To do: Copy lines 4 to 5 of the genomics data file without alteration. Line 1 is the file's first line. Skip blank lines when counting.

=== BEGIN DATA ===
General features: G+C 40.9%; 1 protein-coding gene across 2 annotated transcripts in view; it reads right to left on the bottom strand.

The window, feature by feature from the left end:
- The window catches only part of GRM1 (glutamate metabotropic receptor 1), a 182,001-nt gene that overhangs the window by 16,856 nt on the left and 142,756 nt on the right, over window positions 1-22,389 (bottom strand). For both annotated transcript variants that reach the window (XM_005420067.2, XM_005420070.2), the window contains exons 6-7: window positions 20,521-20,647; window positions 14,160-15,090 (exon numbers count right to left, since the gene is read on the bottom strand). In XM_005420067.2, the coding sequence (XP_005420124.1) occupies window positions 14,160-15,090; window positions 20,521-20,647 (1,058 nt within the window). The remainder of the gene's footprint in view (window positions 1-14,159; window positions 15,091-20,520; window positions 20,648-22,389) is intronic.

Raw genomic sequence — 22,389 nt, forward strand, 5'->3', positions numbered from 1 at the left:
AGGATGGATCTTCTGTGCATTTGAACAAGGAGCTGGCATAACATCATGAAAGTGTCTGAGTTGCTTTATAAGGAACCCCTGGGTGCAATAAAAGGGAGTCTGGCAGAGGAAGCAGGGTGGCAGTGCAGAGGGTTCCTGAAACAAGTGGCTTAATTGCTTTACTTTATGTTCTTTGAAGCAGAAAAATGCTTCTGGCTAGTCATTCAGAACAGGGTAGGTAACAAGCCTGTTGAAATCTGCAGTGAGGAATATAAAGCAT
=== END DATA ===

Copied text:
Raw genomic sequence — 22,389 nt, forward strand, 5'->3', positions numbered from 1 at the left:
AGGATGGATCTTCTGTGCATTTGAACAAGGAGCTGGCATAACATCATGAAAGTGTCTGAGTTGCTTTATAAGGAACCCCTGGGTGCAATAAAAGGGAGTCTGGCAGAGGAAGCAGGGTGGCAGTGCAGAGGGTTCCTGAAACAAGTGGCTTAATTGCTTTACTTTATGTTCTTTGAAGCAGAAAAATGCTTCTGGCTAGTCATTCAGAACAGGGTAGGTAACAAGCCTGTTGAAATCTGCAGTGAGGAATATAAAGCAT